100 Words A Day by Hydrargentium

Well, at least 100 words — best served random….

Tag: Surefire

Surefire was sure she’d been partying far too hard last night. Her head throbbed, her back ached, and it smelled like she’d fallen asleep in a pool of her own vomit — and maybe someone else’s as well. Squinching her eyes tighter produced a rumbling in her ears, but seemed to release some of the pressure that felt ready to burst through the back of the skull.

Well, she reflected, bracing herself for the assault of light from when she forced open her eyelids to face the day, it wouldn’t be the first time I’ve ended up like this after an all-night bender. It’s funny, though, that I don’t remember anything about it. I usually have a few good, if hazy, memories to help me out of bed.

Finally, she let her eyelids peel back. Moments after that, all thoughts of parties gone by had gone bye-bye.

She was in a dingey concrete tunnel, lit only by a flicker of fire cast from somewhere out of sight. The vomit smells resolved themselves into far more unpleasant and unidentifiable odours. The throbbing in the back of her head flared for a moment as she remembered the impact of something hard and flat.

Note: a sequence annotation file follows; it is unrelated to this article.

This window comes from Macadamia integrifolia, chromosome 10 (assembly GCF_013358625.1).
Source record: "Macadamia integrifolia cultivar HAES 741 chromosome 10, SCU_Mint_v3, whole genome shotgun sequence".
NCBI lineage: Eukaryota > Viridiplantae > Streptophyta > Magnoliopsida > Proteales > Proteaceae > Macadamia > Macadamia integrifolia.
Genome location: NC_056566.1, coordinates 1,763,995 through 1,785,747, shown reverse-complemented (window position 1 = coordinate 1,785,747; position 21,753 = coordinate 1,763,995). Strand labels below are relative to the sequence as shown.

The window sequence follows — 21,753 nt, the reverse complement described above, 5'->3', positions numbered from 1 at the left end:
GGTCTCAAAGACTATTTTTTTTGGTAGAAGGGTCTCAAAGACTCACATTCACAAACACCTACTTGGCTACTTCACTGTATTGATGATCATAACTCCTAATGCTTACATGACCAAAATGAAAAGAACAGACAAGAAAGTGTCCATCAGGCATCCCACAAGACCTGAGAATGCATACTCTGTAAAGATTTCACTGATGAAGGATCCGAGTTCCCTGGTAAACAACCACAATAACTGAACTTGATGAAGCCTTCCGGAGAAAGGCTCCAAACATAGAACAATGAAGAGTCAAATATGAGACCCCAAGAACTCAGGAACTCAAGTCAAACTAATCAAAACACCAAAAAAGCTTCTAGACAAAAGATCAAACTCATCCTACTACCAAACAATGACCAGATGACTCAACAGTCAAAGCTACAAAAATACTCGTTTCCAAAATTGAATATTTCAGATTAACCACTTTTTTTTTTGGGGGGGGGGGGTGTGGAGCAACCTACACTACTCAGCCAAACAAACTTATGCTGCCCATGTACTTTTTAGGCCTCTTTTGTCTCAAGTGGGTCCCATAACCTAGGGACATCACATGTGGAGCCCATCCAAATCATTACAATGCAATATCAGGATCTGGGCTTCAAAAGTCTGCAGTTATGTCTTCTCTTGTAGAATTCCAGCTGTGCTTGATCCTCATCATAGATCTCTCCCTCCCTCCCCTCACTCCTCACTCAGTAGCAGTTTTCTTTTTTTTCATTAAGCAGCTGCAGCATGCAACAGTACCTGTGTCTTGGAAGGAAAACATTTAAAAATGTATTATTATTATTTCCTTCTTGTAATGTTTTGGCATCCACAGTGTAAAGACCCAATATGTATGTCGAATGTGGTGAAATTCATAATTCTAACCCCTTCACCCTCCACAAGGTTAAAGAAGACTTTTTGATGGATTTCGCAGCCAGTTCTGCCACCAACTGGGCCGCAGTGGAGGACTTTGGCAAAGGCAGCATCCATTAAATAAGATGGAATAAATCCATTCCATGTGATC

Right, she thought. Not a party. Not my kind of party anyway.

Surefire wrinkled her nose.

She meant to say something witty, or at least quote Han Solo about princesses and incredible smells, but the moment she opened her mouth, the full force of the environment hit her, right in the back of her throat.


The stench was both sharply noxious and bluntly overwhelming. The first impression was something akin to rotting potatoes, but that was quickly smothered over by layer upon layer of effluvious vileness. Sour milk, then baby diapers, then burning tar, then coffee breath and stale cigar smoke — each one adding itself to the full, throat-twisting, gut-churning olfactory impact. Surefire could smell it, taste it, even feel it like acid at the rims of her eyes.

And before she even had time to fight against her rising gorge, she was struck from behind, the flat of a shovel reflecting dully in her lantern light.